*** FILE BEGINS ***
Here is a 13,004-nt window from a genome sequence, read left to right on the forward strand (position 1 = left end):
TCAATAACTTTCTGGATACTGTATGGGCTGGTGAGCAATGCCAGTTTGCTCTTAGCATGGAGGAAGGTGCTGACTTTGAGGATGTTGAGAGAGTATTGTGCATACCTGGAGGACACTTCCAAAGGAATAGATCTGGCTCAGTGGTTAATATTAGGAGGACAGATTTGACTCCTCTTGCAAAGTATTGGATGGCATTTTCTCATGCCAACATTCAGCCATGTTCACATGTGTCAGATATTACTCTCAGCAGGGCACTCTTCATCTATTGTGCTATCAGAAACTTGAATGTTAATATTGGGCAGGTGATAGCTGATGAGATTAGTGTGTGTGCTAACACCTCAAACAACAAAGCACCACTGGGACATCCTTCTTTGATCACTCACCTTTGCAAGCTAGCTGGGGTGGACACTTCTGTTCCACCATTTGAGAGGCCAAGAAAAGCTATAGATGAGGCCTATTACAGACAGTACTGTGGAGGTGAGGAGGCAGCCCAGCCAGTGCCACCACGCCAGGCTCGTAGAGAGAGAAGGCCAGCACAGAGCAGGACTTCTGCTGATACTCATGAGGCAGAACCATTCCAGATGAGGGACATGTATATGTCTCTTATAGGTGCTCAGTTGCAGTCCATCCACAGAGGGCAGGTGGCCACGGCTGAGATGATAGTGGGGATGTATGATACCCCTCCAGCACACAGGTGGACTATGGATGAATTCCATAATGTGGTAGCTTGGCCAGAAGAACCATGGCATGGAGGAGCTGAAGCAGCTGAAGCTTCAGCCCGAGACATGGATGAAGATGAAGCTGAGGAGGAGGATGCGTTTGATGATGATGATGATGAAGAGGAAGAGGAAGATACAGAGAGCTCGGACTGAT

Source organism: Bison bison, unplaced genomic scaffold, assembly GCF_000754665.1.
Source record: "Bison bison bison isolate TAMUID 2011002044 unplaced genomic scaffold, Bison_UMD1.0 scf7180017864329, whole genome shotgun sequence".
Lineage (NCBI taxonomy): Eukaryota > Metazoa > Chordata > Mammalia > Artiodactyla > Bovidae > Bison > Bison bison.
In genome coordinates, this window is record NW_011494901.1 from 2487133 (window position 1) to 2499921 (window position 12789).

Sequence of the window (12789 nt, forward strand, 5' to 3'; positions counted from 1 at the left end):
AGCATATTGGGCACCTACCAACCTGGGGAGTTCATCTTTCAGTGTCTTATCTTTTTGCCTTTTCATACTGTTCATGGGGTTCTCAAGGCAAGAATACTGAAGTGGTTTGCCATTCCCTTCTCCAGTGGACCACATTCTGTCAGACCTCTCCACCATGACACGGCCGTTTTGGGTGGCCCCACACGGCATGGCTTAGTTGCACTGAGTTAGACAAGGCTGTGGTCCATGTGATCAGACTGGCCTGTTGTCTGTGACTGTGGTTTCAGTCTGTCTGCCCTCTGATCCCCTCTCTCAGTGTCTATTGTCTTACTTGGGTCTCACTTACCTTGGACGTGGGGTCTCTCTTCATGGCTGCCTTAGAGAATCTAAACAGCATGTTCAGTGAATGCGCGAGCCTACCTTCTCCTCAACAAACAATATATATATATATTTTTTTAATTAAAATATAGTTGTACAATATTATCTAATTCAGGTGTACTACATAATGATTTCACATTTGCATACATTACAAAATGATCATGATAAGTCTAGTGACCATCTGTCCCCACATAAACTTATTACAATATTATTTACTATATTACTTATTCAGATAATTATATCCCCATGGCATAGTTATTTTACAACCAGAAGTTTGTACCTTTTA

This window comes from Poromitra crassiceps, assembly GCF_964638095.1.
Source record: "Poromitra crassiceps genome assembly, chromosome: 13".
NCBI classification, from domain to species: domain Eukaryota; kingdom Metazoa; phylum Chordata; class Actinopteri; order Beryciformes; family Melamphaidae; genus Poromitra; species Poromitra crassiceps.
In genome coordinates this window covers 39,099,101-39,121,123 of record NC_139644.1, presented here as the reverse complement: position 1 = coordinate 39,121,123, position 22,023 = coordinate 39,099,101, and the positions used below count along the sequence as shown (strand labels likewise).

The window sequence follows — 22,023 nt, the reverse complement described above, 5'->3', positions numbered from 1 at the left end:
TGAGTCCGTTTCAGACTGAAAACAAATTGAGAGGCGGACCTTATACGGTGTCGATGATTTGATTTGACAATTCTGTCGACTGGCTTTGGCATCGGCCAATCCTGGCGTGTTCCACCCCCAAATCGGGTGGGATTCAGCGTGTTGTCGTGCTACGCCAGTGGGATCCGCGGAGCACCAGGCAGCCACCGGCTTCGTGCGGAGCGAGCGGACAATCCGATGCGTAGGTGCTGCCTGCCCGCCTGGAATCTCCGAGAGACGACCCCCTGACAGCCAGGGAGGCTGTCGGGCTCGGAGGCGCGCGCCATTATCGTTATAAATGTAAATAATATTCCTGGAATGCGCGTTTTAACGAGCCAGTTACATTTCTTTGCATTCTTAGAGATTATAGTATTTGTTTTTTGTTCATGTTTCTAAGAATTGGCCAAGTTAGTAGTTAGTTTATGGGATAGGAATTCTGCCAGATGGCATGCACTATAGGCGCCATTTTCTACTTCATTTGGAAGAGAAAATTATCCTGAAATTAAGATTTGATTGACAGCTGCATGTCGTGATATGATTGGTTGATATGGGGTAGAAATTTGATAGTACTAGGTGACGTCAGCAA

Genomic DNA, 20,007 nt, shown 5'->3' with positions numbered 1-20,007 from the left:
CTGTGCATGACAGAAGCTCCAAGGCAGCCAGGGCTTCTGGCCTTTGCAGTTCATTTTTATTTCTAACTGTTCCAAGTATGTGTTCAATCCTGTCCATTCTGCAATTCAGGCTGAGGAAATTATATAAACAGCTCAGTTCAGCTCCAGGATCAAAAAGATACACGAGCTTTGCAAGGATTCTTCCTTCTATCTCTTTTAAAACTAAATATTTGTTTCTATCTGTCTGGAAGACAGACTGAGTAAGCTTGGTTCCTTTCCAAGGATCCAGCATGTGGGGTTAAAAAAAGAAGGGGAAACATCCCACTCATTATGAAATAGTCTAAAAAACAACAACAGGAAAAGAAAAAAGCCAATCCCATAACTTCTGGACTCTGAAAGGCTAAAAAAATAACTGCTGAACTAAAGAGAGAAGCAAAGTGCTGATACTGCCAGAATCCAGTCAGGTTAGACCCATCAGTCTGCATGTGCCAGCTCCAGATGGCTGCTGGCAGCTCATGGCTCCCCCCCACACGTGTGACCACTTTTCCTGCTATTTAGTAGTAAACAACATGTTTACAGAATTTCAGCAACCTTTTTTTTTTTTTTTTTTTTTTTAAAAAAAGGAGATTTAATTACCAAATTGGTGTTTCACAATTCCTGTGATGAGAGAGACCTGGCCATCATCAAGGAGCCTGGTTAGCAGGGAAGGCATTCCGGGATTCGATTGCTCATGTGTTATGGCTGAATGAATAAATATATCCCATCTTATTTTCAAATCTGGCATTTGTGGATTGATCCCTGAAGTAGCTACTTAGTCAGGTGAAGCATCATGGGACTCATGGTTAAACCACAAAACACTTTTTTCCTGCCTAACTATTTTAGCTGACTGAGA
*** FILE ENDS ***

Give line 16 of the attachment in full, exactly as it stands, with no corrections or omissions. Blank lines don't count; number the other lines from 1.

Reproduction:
CTGTGCATGACAGAAGCTCCAAGGCAGCCAGGGCTTCTGGCCTTTGCAGTTCATTTTTATTTCTAACTGTTCCAAGTATGTGTTCAATCCTGTCCATTCTGCAATTCAGGCTGAGGAAATTATATAAACAGCTCAGTTCAGCTCCAGGATCAAAAAGATACACGAGCTTTGCAAGGATTCTTCCTTCTATCTCTTTTAAAACTAAATATTTGTTTCTATCTGTCTGGAAGACAGACTGAGTAAGCTTGGTTCCTTTCCAAGGATCCAGCATGTGGGGTTAAAAAAAGAAGGGGAAACATCCCACTCATTATGAAATAGTCTAAAAAACAACAACAGGAAAAGAAAAAAGCCAATCCCATAACTTCTGGACTCTGAAAGGCTAAAAAAATAACTGCTGAACTAAAGAGAGAAGCAAAGTGCTGATACTGCCAGAATCCAGTCAGGTTAGACCCATCAGTCTGCATGTGCCAGCTCCAGATGGCTGCTGGCAGCTCATGGCTCCCCCCCACACGTGTGACCACTTTTCCTGCTATTTAGTAGTAAACAACATGTTTACAGAATTTCAGCAACCTTTTTTTTTTTTTTTTTTTTTTTAAAAAAAGGAGATTTAATTACCAAATTGGTGTTTCACAATTCCTGTGATGAGAGAGACCTGGCCATCATCAAGGAGCCTGGTTAGCAGGGAAGGCATTCCGGGATTCGATTGCTCATGTGTTATGGCTGAATGAATAAATATATCCCATCTTATTTTCAAATCTGGCATTTGTGGATTGATCCCTGAAGTAGCTACTTAGTCAGGTGAAGCATCATGGGACTCATGGTTAAACCACAAAACACTTTTTTCCTGCCTAACTATTTTAGCTGACTGAGA